Curpanion: The story so far...

Although taxidermy displays are often popular at museums, and each specimen contains a wealth of stories, displays are static and engagement is often

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http://www.react-hub.org.uk/objects-sandbox/projects/2014/curpanion/jour...

The Concept:

Our project aims to breathe new life into old taxidermy mounts and displays by prototyping an internet-connected personalized curatorial device: the ‘Curpanion’. Although taxidermy displays are often popular at museums, and each specimen contains a wealth of stories, displays are static and engagement is often one-dimensional. Curpanion technology aims to break free from the constraints of traditional display and interaction by enabling the user to unlock augmented taxidermy exhibits onsite whilst also creating their very own online menagerie of amazing animals. Imagined as a much-loved toy or keepsake, we aim to prototype the Curpanion as a 'pocket beastie' which the user takes to the museum and uses to unlock, build and document shared experiences and stories.

The long-term goal of the project is for users to be able take their Curpanion to any cultural (or related) institution and collect content for their bespoke online collections, reflecting their changing interests over time and place. By empowering users to collect, explore and share content related to any museum object, our project aims to extend the educational and affective scope of the museum into the lives of users, creating life-long personalized museum experiences through the 'internet of things'.

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Image: Curpanion Vending machine/Play Nicely


How it (provisionally!) works:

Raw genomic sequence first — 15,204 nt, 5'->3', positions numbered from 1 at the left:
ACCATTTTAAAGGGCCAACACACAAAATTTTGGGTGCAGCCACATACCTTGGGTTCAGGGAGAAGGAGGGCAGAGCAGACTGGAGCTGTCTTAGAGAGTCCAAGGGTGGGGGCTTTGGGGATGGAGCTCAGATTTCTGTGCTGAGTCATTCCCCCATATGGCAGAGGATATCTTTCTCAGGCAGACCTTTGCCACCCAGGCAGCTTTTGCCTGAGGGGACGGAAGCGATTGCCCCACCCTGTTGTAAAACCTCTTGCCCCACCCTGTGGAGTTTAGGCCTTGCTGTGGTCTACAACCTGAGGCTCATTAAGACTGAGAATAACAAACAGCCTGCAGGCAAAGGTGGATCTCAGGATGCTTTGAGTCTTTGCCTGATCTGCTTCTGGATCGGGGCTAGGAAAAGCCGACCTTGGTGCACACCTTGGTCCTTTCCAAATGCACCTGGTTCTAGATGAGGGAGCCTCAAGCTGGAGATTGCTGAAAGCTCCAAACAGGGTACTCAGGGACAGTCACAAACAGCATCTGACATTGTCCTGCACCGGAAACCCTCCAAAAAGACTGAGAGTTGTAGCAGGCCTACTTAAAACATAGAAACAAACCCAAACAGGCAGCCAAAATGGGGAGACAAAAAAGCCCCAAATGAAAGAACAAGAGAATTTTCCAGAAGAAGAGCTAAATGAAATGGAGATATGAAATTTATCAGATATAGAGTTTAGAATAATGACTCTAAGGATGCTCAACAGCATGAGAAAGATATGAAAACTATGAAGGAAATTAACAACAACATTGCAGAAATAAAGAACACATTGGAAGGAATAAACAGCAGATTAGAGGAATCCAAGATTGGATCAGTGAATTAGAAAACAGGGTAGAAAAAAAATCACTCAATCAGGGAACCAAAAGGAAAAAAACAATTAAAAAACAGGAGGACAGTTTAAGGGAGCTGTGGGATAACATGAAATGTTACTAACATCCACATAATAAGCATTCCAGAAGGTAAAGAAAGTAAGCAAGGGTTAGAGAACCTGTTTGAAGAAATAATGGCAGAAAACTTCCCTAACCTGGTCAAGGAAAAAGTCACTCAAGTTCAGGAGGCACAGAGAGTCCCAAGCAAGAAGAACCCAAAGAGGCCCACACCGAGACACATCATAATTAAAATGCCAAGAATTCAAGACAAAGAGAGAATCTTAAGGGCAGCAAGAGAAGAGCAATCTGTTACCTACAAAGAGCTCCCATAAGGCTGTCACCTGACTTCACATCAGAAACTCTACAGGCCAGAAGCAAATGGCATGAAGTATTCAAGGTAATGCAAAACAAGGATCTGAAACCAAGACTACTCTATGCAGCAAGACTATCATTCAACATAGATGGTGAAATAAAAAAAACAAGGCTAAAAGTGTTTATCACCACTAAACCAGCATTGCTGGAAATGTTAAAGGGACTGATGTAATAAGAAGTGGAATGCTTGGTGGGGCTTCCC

Currently we are thinking that the ‘Curpanion’ will contain a RFID chip enabling users to ‘tap-in’ to a specific exhibit location. In turn each exhibit location will have a sensor (containing notepad sized RFID and ‘Rasberry Pi’) which enables the Curpanion to activate diorama animations and register a visit.

Each ‘tap-in’ is recorded online against the Curpanion’s unique ID which allows the user to view where they’ve been, the objects they have viewed and unlock associated content, enabling them to curate their online ‘menagerie’ of amazing animals and beautiful beasts.

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Image: Rasberry Pi/Play Nicely

Why the Curpanion?

Not everyone visiting museums (especially young children) has a phone nor wants to augment their onsite experience through a screen. The Curpanion, as an activation and curatorial device, aims to break free from these constraints by enabling any user to activate exhibits onsite whilst also curating a bespoke online collection they can interact with at their leisure. The Curpanion thus comes to be a 'companionable object' which the user builds and uses to document shared experiences.

The Curpanion Object: